Love can also grow cold in our own communities.  In the Apostolic Exhortation Evangelii Gaudium, I sought to describe the most evident signs of this lack of love: selfishness and spiritual sloth, sterile pessimism, the temptation to self-absorption, constant warring among ourselves, and the worldly mentality that makes us concerned only for appearances, and thus lessens our missionary zeal.

What are we to do?

Perhaps we see, deep within ourselves and all about us, the signs I have just described.  But the Church, our Mother and Teacher, along with the often bitter medicine of the truth, offers us in the Lenten season the soothing remedy of prayer, almsgiving and fasting.

By devoting more time to prayer, we enable our hearts to root out our secret lies and forms of self-deception, and then to find the consolation God offers. He is our Father and he wants us to live life well.

Almsgiving sets us free from greed and helps us to regard our neighbour as a brother or sister.  What I possess is never mine alone.  How I would like almsgiving to become a genuine style of life for each of us!  How I would like us, as Christians, to follow the example of the Apostles and see in the sharing of our possessions a tangible witness of the communion that is ours in the Church!  For this reason, I echo Saint Paul’s exhortation to the Corinthians to take up a collection for the community of Jerusalem as something from which they themselves would benefit (cf. 2 Cor 8:10).  This is all the more fitting during the Lenten season, when many groups take up collections to assist Churches and peoples in need.  Yet I would also hope that, even in our daily encounters with those who beg for our assistance, we would see such requests as coming from God himself.  When we give alms, we share in God’s providential care for each of his children.  If through me God helps someone today, will he not tomorrow provide for my own needs?  For no one is more generous than God.

Fasting weakens our tendency to violence; it disarms us and becomes an important opportunity for growth.  On the one hand, it allows us to experience what the destitute and the starving have to endure.  On the other hand, it expresses our own spiritual hunger and thirst for life in God.  Fasting wakes us up.  It makes us more attentive to God and our neighbour.  It revives our desire to obey God, who alone is capable of satisfying our hunger.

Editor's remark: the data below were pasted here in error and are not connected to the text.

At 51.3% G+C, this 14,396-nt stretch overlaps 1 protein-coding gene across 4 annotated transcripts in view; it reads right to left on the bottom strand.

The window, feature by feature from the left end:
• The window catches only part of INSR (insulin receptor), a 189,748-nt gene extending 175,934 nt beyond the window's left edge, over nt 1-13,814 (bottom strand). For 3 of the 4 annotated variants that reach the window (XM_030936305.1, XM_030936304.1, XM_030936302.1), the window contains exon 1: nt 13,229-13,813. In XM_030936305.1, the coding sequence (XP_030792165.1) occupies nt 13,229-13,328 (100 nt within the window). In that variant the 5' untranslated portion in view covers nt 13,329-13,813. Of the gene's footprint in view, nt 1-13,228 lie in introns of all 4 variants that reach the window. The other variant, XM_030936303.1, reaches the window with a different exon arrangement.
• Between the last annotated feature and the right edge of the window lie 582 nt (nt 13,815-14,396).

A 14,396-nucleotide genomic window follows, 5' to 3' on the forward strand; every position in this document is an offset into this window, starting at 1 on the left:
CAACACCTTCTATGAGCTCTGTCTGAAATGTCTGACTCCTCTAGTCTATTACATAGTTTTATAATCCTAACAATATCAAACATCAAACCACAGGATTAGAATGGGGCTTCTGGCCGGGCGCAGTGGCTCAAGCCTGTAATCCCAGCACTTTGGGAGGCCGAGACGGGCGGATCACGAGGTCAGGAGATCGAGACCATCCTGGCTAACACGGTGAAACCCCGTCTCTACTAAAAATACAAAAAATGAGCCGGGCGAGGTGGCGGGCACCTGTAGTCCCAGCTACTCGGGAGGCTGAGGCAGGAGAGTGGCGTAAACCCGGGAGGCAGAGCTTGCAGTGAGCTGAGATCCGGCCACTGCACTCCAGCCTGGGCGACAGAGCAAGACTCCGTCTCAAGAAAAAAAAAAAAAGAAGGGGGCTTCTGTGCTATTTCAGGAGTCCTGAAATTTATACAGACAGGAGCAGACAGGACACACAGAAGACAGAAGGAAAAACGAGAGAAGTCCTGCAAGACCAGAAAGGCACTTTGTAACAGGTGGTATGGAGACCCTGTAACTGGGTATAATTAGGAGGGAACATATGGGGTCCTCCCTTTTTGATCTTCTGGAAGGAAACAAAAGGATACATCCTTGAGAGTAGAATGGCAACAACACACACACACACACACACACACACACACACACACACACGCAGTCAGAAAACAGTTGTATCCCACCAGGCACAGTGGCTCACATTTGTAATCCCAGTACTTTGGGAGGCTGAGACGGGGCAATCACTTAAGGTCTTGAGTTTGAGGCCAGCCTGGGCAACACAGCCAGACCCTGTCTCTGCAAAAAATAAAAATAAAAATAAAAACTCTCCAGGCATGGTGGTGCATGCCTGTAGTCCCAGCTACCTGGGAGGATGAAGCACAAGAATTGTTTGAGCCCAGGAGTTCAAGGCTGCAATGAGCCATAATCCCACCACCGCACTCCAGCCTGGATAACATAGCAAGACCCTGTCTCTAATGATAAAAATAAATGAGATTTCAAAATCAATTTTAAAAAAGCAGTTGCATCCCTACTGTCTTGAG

I would also like my invitation to extend beyond the bounds of the Catholic Church, and to reach all of you, men and women of good will, who are open to hearing God’s voice.  Perhaps, like ourselves, you are disturbed by the spread of iniquity in the world, you are concerned about the chill that paralyzes hearts and actions, and you see a weakening in our sense of being members of the one human family.  Join us, then, in raising our plea to God, in fasting, and in offering whatever you can to our brothers and sisters in need!

The fire of Easter

Above all, I urge the members of the Church to take up the Lenten journey with enthusiasm, sustained by almsgiving, fasting and prayer.  If, at times, the flame of charity seems to die in our own hearts, know that this is never the case in the heart of God!  He constantly gives us a chance to begin loving anew.

One such moment of grace will be, again this year, the “24 Hours for the Lord” initiative, which invites the entire Church community to celebrate the sacrament of Reconciliation in the context of Eucharistic adoration. In 2018, inspired by the words of Psalm 130:4, “With you is forgiveness”, this will take place from Friday, 9 March to Saturday, 10 March.  In each diocese, at least one church will remain open for twenty-four consecutive hours, offering an opportunity for both Eucharistic adoration and sacramental confession.